Prime Rate – What is it?
Prime Rate – What is It?
Prime Rate or Prime Lending Rate is the overnight lending rate that banks charge other banks to lend money. It is based on the Federal Funds Rate. Prime is typically about 3% above the Fed Funds Rate. So if Bank A borrowers money from the Federal Reserve at 1% it will then lend to Bank B at 4%. The 4% rate charged to bank B is the Prime Rate.
Wall Street Journal (WSJ) Prime Rate is a consensus measure of the Prime Lending Rate, and is published in the Wall Street Journal. The Wall Street Journal surveys the large banks and then publishes their consensus “Prime”, or the rate offered to clients who are considered eligible for “prime” financing terms. The Prime Lending Rate will move up or down in lock step with changes made by the Federal Reserve Board to their Fed Funds Rate. The Prime Rate is an important index used by banks to set rates on many consumer loan products, such as credit cards, auto loans, and certain Adjustable Rate Mortgages. When the Prime is rising, variable interest rate loans and credit card rates will soon follow.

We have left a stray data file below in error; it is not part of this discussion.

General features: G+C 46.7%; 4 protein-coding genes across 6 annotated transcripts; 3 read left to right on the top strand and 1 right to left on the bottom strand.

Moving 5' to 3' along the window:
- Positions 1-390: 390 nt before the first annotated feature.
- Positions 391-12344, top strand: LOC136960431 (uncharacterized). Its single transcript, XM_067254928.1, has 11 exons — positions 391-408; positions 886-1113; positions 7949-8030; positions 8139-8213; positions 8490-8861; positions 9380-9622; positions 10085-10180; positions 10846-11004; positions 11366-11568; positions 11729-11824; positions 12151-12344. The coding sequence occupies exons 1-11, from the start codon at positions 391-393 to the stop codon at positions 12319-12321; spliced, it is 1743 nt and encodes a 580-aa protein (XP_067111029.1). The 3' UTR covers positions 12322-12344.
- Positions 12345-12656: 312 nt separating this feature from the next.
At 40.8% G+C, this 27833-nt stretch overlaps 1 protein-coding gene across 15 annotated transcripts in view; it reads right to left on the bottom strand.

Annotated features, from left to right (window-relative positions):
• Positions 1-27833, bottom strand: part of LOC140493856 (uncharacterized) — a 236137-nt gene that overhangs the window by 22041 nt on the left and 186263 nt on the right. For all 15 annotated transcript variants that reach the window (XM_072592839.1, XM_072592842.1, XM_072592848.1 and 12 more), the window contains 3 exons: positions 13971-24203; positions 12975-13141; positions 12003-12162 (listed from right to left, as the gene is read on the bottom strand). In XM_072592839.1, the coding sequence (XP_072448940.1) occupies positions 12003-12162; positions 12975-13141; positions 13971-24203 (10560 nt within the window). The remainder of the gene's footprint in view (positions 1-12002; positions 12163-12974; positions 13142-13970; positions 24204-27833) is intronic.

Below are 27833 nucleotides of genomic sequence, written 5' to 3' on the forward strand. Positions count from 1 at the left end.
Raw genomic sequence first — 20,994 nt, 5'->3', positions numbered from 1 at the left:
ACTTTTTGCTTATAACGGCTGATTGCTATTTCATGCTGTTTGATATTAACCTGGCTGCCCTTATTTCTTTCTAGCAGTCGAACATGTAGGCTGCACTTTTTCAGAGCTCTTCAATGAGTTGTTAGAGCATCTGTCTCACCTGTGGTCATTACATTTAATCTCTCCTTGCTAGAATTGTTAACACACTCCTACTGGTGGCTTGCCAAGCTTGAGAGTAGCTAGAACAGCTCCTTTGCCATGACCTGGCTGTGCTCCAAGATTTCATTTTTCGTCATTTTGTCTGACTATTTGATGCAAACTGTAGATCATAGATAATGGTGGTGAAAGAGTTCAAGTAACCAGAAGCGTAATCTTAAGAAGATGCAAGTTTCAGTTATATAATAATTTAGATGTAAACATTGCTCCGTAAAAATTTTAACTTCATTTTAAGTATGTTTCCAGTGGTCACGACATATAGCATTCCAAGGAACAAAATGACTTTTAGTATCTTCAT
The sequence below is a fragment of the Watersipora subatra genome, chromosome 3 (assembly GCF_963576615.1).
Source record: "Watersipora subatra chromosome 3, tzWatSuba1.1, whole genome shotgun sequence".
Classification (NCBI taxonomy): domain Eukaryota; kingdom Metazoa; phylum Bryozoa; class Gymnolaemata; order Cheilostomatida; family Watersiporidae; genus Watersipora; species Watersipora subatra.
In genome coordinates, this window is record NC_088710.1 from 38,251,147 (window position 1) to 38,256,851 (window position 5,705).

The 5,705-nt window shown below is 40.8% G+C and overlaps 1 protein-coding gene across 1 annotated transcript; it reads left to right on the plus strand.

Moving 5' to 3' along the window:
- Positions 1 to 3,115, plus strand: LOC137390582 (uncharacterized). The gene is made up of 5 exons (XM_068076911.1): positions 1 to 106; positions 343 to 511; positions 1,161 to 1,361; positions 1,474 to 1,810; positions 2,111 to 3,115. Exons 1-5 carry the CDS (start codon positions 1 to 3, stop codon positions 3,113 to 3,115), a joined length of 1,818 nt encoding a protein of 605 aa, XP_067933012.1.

Prime Lending Rate Summary:
The Prime Rate is used to determine short terms rates by adding a Margin to determine the Fully Indexed Rate. For Example on a Home Equity Line of Credit (HELOC) your interest rate is determined by Prime plus a fixed margin that was determined when you applied for the HELOC. So if Prime is 3.5% and your margin is 2.5% then your Fully Indexed Rate for your home equity line of credit would be 6%. The rate would adjust every time the Prime Rate changes.
The Prime Rate index is not readily available for use as a long-term mortgage index for consumer adjustable rate mortgage loans called ARMs, but is primarily used for Home Equity Lines of Credit loans (HELOC) and other second mortgage products.
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